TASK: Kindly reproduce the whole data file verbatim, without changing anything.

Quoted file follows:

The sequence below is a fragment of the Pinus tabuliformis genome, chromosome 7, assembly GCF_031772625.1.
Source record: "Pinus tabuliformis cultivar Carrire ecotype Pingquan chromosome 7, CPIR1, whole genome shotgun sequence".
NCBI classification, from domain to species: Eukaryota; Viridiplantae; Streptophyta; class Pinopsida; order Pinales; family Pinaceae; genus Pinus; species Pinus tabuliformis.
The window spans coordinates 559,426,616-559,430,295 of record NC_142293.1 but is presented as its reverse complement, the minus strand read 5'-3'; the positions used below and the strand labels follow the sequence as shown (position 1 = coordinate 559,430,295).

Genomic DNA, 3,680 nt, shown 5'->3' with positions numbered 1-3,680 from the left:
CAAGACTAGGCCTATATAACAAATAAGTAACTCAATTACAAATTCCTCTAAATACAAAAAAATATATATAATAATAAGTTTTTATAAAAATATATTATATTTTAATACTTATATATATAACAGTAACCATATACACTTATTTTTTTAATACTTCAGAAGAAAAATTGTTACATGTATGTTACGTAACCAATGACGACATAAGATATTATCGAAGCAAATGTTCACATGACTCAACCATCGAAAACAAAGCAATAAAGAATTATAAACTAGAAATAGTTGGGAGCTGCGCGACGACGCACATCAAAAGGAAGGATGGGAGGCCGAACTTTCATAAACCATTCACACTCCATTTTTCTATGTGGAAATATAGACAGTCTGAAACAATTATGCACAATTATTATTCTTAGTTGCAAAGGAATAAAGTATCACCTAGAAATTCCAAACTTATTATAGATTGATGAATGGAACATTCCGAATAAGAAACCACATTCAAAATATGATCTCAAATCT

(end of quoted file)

The sequence below is a fragment of the Pinus tabuliformis genome, chromosome 7, assembly GCF_031772625.1.
Source record: "Pinus tabuliformis cultivar Carrire ecotype Pingquan chromosome 7, CPIR1, whole genome shotgun sequence".
NCBI classification, from domain to species: Eukaryota; Viridiplantae; Streptophyta; class Pinopsida; order Pinales; family Pinaceae; genus Pinus; species Pinus tabuliformis.
The window spans coordinates 559,426,616-559,430,295 of record NC_142293.1 but is presented as its reverse complement, the minus strand read 5'-3'; the positions used below and the strand labels follow the sequence as shown (position 1 = coordinate 559,430,295).

Genomic DNA, 3,680 nt, shown 5'->3' with positions numbered 1-3,680 from the left:
CAAGACTAGGCCTATATAACAAATAAGTAACTCAATTACAAATTCCTCTAAATACAAAAAAATATATATAATAATAAGTTTTTATAAAAATATATTATATTTTAATACTTATATATATAACAGTAACCATATACACTTATTTTTTTAATACTTCAGAAGAAAAATTGTTACATGTATGTTACGTAACCAATGACGACATAAGATATTATCGAAGCAAATGTTCACATGACTCAACCATCGAAAACAAAGCAATAAAGAATTATAAACTAGAAATAGTTGGGAGCTGCGCGACGACGCACATCAAAAGGAAGGATGGGAGGCCGAACTTTCATAAACCATTCACACTCCATTTTTCTATGTGGAAATATAGACAGTCTGAAACAATTATGCACAATTATTATTCTTAGTTGCAAAGGAATAAAGTATCACCTAGAAATTCCAAACTTATTATAGATTGATGAATGGAACATTCCGAATAAGAAACCACATTCAAAATATGATCTCAAATCT